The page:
By Bernice Bessey
The Economic and Financial High Court ‘2’ will on Monday, June 17, 2019 determine applications filed by the Member of Parliament (MP) for Bawku Central, Mahama Ayariga, challenging the capacity and qualification of the Special Prosecutor to handle cases relating to matters that has brought the parliamentarian before the court.
Mahama Ayariga, through his lawyers, is also challenging the remit of the Special Prosecutor – the kind of offenses that the Special Prosecutor can investigate – since the Maker of the Law, that is parliament, stated that he can only investigate corruption and corruption related offences.
According to one of Mr Ayariga’s defence Counsel, Godwin E. Tamakloe, “we are saying the corruption charges that he has brought against Mahama Ayariga don’t fall within the remit of the powers of the Special Prosecutor.”
The Office of the Special Prosecutor (OSP) has charged the Member of Parliament for fraudulent evasion of custom duties and taxes, contrary to section 12(2) (f) of the customs Act, 2015 (Act 891) and using public office for private benefit, contrary to section 179 (a) of the criminal offences Act, 1960 (Act 29).
Others are fraudulent evasion of customs duties and taxes, contrary 12(2) (f) of the customs Act, 2015 (Act 891); Dealing in foreign exchange without license, contrary to sections 3(1) and 29(1)(a) of the foreign exchange Act, 2006 (Act 723) and Transfer of foreign exchange from Ghana through an unauthorised dealer, contrary to sections 15(3) and 29(1)(a) of the foreign exchange Act 2006, Act 723.
Mr Ayariga is also standing trial on different counts with six others; namely Sumaila Ewuntomah Abudu, Alex Vadze, Alhaji-Mumuni Jesewunde, Mary-Stella Adapesa and Mununi Yakubu Nambe.
The Bawku MP is, therefore, praying the court, presided over by Justice Afia Serwaa Botwe to scrap the charges that have been brought against him and make a determination on whether the lawyers of the OSP have the power to use Solicitor’s License.
Justice Afia Serwaa Botwe, addressing the court yesterday, said the case has invited several preliminarily legal objections regarding whether the OSP has jurisdiction, public procurements, as well as the charge sheet being challenged.
As a result, the judge adjourned the case to Monday, June 17, to determine the matter.
Why Mahama Ayariga is in court
Parliament at its fifth sitting on 7th day of April, 2017 by a resolution approved a loan agreement for the purchase of members’ office vehicles between the House and Societe General-Ghana.
Out of this loan, each Member of Parliament was entitled to $80, 000 loan payable within a period of four years for the purchase of their official vehicle.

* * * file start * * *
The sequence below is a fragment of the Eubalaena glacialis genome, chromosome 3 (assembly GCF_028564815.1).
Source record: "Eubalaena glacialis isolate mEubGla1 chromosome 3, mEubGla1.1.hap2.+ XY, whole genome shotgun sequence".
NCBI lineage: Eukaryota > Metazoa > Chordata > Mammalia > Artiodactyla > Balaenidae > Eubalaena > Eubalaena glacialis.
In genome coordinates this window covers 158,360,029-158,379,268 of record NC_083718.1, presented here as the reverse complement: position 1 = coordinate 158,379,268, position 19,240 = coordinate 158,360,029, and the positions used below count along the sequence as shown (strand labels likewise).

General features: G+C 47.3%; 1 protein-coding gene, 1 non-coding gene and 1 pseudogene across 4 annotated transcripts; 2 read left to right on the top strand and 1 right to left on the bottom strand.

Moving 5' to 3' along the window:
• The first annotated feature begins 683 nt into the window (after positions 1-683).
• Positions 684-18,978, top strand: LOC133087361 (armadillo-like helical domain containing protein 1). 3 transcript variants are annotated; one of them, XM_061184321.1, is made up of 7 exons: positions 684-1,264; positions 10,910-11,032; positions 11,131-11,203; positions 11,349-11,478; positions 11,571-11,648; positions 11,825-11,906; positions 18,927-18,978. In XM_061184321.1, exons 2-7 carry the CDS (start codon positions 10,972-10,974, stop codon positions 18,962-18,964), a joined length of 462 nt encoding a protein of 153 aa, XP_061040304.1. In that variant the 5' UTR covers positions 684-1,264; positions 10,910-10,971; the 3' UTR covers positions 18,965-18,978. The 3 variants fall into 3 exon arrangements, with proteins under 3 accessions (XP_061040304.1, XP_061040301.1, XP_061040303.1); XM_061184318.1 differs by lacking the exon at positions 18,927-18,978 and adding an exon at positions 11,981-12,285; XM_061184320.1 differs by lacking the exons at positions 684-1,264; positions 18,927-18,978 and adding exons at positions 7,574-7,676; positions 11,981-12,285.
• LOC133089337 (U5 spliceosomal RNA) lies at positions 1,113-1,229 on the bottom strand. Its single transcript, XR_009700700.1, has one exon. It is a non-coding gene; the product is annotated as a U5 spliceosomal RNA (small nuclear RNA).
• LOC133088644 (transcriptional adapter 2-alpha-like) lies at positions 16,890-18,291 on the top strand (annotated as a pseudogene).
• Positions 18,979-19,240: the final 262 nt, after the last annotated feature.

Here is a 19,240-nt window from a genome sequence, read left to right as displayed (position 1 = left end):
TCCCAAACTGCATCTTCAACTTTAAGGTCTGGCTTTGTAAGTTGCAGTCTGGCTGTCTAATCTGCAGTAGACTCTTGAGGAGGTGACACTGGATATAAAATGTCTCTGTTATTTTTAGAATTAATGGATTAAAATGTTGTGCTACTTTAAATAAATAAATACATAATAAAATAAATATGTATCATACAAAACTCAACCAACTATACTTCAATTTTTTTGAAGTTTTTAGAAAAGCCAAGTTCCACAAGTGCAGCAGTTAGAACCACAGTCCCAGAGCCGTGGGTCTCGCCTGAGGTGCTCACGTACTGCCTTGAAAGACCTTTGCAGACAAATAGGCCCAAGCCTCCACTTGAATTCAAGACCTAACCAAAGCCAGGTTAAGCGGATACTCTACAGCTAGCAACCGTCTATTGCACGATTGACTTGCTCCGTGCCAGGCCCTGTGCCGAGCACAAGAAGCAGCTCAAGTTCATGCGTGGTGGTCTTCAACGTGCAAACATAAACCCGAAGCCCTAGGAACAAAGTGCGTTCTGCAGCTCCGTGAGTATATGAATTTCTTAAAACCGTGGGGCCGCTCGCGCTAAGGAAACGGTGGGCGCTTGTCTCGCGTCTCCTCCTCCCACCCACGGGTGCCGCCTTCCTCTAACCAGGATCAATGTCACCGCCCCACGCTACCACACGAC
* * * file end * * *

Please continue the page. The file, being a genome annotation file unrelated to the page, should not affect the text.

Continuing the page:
Members of Parliament, however, could only access the loan facility through a supplier and no Member of Parliament was entitled to personally collect the loan, due them for the stated purpose, for which the loan was secured of.
Mr Ayariga, according to the charge sheet, allegedly connived with one Sheriff Ahmed Tijani Abdulai, who had registered a company called ASH Plantpool Limited (ASH Plantpool), with the sole aim of representing the company as the former’s supplier.
Mr Ayariga then requested his share of the loan to be released to ASH Plantpool Limited as his supplier and the same was released to the company by Societe General-Ghana, based on the approval of the Deputy Clerk of Parliament.
When the money was transferred into the company’s account, US$78,000 was transferred to Mr Ayariga’s personal account with Standard Chartered Bank – Opiebea House, while Sherrif Ahmed Tijan Abduai kept the remaining two thousand US dollars ($2,000) as his commission, contrary to the loan agreement.
Mr Ayariga then used the money to import three second hand Toyota V8 Land Cruiser vehicles from Dubai.
He then applied for tax exemption to clear the three vehicles from the port and he was granted same on condition that he pays duties and taxes of 36,591.15 upfront, before the vehicles are cleared from the port, since the duties and taxes on the vehicles exceeded his allowable tax exemption.
Instead of the amount stated as tax, however, GH¢6,052.86 was rather paid by Mr Ayariga to clear the vehicles from the port-Tema.
When the vehicles were cleared from the port, Mr Ayariga, instead of using the vehicle for official duties, for which reason tax exemption was granted to him, sold them out to Kendrick Akwasi Marfo at a cost of $40,000 each, of which Mr Marfo made part payment of $9,000 and promised to pay the outstanding balance in August, 2018.
Investigations into the matter revealed that, though Mr Ayariga transferred $90,000 to Dubai for the purchase of the vehicles were exempted from customs duties and taxes, he failed to pay those exemptions before he purchased the vehicles, neither did he pay those tax exemptions before the sale.
The other charges that Mr Ayariga is standing trial for, with six others, include conspiracy to contravene the procure for request for quotation contrary to section 23(1) of the Criminal Offences Act, 1960 (Act 29 and sections 43(1) and 92(1) of the public Procurement Act, 2003 (AS Amended), Act 663.